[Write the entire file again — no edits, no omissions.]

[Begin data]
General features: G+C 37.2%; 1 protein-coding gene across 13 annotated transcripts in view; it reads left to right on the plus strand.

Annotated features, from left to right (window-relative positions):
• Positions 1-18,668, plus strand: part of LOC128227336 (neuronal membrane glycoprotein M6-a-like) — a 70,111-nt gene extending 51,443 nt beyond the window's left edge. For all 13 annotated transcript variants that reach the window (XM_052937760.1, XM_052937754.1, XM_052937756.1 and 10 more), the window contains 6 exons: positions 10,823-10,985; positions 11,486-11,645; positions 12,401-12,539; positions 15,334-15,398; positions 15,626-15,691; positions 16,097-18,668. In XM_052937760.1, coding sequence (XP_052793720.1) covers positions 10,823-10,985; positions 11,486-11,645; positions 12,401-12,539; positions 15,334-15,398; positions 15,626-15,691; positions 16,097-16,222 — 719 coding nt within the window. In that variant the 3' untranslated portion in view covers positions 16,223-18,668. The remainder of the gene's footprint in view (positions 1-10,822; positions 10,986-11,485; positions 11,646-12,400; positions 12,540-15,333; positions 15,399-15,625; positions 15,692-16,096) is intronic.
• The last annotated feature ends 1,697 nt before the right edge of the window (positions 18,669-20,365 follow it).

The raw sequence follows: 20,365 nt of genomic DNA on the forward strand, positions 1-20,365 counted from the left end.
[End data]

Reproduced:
General features: G+C 37.2%; 1 protein-coding gene across 13 annotated transcripts in view; it reads left to right on the plus strand.

Annotated features, from left to right (window-relative positions):
• Positions 1-18,668, plus strand: part of LOC128227336 (neuronal membrane glycoprotein M6-a-like) — a 70,111-nt gene extending 51,443 nt beyond the window's left edge. For all 13 annotated transcript variants that reach the window (XM_052937760.1, XM_052937754.1, XM_052937756.1 and 10 more), the window contains 6 exons: positions 10,823-10,985; positions 11,486-11,645; positions 12,401-12,539; positions 15,334-15,398; positions 15,626-15,691; positions 16,097-18,668. In XM_052937760.1, coding sequence (XP_052793720.1) covers positions 10,823-10,985; positions 11,486-11,645; positions 12,401-12,539; positions 15,334-15,398; positions 15,626-15,691; positions 16,097-16,222 — 719 coding nt within the window. In that variant the 3' untranslated portion in view covers positions 16,223-18,668. The remainder of the gene's footprint in view (positions 1-10,822; positions 10,986-11,485; positions 11,646-12,400; positions 12,540-15,333; positions 15,399-15,625; positions 15,692-16,096) is intronic.
• The last annotated feature ends 1,697 nt before the right edge of the window (positions 18,669-20,365 follow it).

The raw sequence follows: 20,365 nt of genomic DNA on the forward strand, positions 1-20,365 counted from the left end.